Turning to external consequences of transparency, Gassen, Müller, and Sellhorn investigate how information induces real effects by shaping senders’ and receivers’ actions in the real economy. The project will focus on (a) the information needs of advocacy groups, employees, and consumers as new users of corporate reporting; (b) new transparency requirements in the evolving area of mandatory sustainability reporting; and (c) new real effects, including those intended (and unintended) by policymakers, who use transparency regulation as a means of fostering public policy goals. The project will contribute to our general understanding of the positive and negative economic effects of firm transparency.
How do transparency requirements induce real effects via a causal chain of disclosure, stakeholder responses, and firms’ adaptation processes?
Motivation zur Forschung
In the second funding period, we will extend our focus to the emerging areas of mandatory sustainability reporting and non-traditional users of corporate reporting. Doing so will shed light on the causal mechanisms by which required disclosures can help stakeholders hold firms accountable - including for their environmental and social impacts. This shift in focus is motivated by the recent development that corporate transparency requirements (in particular related to sustainability matters) is emerging as a major new building block of environmental and social policy making - as clearly evidenced by the EU’s European Green Deal. Besides working on the real effects of sustainability reporting on non-traditional stakeholders, we will continue to assess how transparency and its regulation affect receivers’ and senders’ own economic decision-making, for example, by inducing them to generate and use new information not previously available.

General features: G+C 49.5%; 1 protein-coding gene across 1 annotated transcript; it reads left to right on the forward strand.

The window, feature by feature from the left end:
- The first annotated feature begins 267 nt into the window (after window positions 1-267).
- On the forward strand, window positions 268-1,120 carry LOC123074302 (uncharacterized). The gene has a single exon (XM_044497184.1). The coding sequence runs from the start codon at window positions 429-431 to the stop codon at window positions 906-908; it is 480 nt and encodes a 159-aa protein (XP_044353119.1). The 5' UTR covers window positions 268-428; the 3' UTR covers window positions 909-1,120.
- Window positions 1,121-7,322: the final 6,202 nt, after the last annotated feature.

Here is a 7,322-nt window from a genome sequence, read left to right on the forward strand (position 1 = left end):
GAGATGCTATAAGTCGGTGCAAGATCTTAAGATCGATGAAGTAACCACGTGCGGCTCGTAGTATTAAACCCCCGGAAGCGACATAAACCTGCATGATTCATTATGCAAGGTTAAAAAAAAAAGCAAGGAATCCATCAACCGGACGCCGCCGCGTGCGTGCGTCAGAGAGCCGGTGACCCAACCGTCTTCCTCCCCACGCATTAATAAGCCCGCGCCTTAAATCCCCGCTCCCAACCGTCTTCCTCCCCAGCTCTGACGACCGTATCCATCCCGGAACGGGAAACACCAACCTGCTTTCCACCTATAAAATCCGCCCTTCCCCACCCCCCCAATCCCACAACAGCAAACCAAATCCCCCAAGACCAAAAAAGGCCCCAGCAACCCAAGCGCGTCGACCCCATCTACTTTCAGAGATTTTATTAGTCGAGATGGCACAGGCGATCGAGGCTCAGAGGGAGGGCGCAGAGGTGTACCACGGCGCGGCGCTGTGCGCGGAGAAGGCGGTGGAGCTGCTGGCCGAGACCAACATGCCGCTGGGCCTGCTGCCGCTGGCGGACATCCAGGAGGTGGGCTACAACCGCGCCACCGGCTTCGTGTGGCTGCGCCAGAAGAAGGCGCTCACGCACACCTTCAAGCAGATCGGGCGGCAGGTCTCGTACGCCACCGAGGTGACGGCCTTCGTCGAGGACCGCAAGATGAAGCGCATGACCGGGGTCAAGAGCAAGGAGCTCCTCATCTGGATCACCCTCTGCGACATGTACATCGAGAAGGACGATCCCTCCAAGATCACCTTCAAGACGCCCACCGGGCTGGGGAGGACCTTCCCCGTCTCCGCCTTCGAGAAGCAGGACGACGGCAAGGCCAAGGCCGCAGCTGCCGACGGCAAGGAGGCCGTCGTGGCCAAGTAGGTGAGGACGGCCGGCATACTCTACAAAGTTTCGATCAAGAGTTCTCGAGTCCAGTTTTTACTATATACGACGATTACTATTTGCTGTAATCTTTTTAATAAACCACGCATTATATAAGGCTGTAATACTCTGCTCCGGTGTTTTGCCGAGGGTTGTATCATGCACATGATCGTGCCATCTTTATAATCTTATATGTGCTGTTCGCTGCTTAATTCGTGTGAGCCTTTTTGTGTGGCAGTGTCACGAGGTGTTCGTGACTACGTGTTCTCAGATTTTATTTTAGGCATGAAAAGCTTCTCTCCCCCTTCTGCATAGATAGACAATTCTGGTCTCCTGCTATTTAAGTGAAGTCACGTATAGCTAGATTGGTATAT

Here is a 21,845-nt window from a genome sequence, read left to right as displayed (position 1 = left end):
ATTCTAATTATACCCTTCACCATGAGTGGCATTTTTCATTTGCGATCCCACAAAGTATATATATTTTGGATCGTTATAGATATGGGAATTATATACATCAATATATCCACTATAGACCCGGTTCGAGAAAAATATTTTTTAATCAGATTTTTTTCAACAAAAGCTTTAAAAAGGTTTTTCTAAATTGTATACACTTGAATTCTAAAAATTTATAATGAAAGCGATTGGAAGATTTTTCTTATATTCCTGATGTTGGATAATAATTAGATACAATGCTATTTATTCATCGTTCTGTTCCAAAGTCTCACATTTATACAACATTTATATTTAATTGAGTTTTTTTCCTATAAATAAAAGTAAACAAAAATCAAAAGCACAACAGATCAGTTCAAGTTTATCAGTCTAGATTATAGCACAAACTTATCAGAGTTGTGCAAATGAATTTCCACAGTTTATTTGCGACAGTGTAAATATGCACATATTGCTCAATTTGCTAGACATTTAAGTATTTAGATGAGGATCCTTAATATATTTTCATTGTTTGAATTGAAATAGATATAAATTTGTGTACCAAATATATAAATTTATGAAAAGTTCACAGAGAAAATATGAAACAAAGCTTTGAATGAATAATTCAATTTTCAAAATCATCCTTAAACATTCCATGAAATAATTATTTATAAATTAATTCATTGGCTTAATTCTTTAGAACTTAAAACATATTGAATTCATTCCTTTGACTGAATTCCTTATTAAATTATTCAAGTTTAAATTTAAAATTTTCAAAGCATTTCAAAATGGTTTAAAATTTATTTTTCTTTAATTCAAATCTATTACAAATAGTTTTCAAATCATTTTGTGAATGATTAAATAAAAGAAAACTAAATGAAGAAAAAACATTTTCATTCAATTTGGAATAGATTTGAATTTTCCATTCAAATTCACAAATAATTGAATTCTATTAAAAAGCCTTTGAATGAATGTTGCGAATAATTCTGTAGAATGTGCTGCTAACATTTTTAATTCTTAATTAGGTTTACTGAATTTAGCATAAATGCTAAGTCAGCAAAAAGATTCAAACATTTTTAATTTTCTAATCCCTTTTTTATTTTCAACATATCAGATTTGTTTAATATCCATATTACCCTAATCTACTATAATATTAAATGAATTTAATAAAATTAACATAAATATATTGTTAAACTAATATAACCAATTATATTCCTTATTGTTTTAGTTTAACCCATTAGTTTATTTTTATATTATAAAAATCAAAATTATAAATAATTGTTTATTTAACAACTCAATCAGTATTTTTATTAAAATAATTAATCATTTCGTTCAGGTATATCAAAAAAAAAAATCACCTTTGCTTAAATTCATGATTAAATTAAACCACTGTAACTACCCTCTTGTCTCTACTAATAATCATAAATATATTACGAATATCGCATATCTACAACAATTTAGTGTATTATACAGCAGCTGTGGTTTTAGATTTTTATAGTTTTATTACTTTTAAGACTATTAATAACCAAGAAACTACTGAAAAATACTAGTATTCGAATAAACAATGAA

In the second funding round, we will delve more deeply into three aspects to extend the findings of the first funding period. The second-round work package I (“New users and information needs”) reflects corporate reporting expanding and increasingly catering to non-traditional, under-researched stakeholders such as advocacy groups, employees, and consumers. We plan to continue exploring these stakeholders along with their information needs and processing capabilities. Work package II (“New transparency requirements”) puts mandatory sustainability reporting, the emerging megatrend in transparency regulation, center-stage. We propose to build the required institutional knowledge in close cooperation with A07, which focuses on the uncertainty that sustainability reporting introduces and the learning processes that it triggers. Work package III (“New real effects”) then reflects the observation that corporate reporting increasingly serves as a regulatory tool for achieving public policy objectives (e.g., Hombach and Sellhorn, 2019b). Understanding its effectiveness and efficiency - including compared to other policy tools (e.g., subsidies, quantity regulation, behavior regulation, and taxation) - requires more research into its intended and unintended consequences. Building on our first-period work, we will study these consequences - including potential settings where well-intended transparency requirements may induce net-negative welfare effects. This involves broadening the range of transparency requirements and real effects studied.
Real effects as by-products of policy changes can lead to desired as well as costly alterations in firm and consumer behavior, triggering often unanticipated economic consequences. Building a fuller understanding of real effects and their determinants helps policy makers achieve intended objectives while minimizing costly side effects of transparency regulation. Our research directly caters towards the knowledge and information available to policy makers and regulators, aiding their cost-benefit analyses and decision-making processes.